“I called the wereda administrator on Saturday morning to come and visit,” a resident who is a representative of the Qoshe community told Fortune. “There was, however, no response from either the wereda or the district.”

“The river was usually filled with the trash, so the administrator planned to come on Monday,” an official who works at the Wereda 01, told Fortune.

More than 350 residents have now been moved away from the site, according to official sources.

Despite being the oldest landfill, researchers says that there is still no detailed documented information about the feasibility, geological and hydrological conditions, lifespan, and possible impacts on the local environment, except very few recent studies.

Lemlem Kasu, a survivor who lost her pregnant sister and 11 tenants in her house, argues that there had to have been an internal force that pushed the dump into the residential area.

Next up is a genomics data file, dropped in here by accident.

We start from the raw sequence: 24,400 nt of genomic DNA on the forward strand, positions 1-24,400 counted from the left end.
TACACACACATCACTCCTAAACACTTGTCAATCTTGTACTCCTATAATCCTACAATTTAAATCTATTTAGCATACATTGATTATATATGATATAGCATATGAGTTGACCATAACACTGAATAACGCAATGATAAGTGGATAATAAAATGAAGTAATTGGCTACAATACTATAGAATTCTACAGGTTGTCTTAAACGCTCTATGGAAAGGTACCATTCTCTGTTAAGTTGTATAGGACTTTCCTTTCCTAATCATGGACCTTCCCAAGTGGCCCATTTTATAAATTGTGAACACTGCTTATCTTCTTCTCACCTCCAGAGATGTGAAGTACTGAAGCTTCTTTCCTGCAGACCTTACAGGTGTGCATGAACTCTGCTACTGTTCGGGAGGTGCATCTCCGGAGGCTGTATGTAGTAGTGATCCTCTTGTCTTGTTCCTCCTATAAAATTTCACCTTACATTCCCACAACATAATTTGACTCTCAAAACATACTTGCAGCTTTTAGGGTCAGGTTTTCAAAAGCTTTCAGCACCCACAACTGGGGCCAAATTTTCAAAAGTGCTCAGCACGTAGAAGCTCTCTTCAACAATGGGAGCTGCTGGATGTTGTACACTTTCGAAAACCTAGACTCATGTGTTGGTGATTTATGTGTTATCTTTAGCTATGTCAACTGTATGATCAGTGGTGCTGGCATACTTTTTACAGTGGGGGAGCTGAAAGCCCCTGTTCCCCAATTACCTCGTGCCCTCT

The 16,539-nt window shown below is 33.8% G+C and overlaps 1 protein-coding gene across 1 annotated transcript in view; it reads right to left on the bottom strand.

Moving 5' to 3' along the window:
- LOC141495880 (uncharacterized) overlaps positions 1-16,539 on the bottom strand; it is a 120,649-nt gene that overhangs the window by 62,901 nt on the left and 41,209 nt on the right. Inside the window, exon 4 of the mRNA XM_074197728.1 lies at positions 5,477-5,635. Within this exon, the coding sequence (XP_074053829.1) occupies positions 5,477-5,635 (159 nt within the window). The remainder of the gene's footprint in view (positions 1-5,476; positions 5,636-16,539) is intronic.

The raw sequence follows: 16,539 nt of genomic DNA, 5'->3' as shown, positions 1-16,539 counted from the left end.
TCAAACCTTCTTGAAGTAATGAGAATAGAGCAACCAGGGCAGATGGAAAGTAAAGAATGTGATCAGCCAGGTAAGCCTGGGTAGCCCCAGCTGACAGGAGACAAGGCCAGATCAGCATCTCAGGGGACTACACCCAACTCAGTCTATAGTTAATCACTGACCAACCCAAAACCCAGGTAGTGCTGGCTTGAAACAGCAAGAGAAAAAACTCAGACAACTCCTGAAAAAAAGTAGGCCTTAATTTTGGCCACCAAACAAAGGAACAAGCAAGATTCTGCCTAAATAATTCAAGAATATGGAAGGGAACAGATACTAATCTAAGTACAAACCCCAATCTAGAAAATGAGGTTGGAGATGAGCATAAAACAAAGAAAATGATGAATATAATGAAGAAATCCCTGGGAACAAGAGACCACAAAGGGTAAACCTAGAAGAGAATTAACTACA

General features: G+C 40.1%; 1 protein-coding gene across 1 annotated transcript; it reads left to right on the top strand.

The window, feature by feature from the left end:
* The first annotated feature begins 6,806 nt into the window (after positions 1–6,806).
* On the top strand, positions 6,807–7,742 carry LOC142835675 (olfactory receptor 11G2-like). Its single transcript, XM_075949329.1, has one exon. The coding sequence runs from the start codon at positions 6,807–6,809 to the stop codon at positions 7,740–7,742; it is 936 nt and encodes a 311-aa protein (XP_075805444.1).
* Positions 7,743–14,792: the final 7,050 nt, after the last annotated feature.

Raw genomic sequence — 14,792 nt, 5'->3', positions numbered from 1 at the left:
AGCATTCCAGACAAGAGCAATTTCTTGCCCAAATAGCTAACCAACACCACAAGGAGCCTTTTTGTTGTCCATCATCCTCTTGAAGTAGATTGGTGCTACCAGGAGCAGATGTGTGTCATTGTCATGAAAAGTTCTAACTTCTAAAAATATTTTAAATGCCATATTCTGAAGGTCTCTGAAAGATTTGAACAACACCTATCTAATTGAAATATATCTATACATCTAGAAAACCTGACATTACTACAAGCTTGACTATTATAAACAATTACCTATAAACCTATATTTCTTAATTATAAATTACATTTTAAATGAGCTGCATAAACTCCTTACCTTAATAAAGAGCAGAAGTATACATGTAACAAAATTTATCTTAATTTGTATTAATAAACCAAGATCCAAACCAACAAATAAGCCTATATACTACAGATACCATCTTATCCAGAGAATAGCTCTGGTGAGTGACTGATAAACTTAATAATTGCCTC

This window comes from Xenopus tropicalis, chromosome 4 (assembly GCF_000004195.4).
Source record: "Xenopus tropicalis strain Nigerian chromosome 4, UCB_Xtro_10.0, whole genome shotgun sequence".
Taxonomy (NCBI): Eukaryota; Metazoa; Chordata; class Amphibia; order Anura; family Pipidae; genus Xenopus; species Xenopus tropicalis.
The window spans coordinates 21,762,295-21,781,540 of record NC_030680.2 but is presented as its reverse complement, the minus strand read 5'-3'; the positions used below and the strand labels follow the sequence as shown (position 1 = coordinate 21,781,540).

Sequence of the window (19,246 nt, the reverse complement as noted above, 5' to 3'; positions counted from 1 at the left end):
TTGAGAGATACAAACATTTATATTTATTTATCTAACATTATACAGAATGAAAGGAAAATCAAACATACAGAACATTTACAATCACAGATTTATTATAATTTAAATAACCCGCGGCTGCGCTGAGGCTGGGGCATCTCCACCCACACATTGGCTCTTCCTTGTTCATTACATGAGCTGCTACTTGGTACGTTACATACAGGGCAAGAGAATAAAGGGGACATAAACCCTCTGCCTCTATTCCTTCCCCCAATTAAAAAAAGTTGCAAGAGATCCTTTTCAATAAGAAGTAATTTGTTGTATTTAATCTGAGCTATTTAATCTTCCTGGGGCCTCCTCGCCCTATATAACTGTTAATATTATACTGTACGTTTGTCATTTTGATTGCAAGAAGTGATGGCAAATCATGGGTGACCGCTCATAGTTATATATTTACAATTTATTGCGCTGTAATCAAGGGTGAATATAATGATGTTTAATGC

“The rubbish could not have slid so far in seconds without any external force,” Lemlem said.

She says the biogas tubes placed inside the landfill were a major factor in the disaster.

The tubes were put in place two years ago by the French government to build a green park at the dumpsite, according to residents who have lived in the area for more than two decades.

“There was an effort by the French government to construct a green park at Qoshe,” said Negeri Lencho, minster of Federal Government Communication Affairs. “But we cannot conclude the biogas was the cause for the landslide before the investigation is over.”

A team made up of professionals from different universities is set to investigate the cause of the garbage landslide.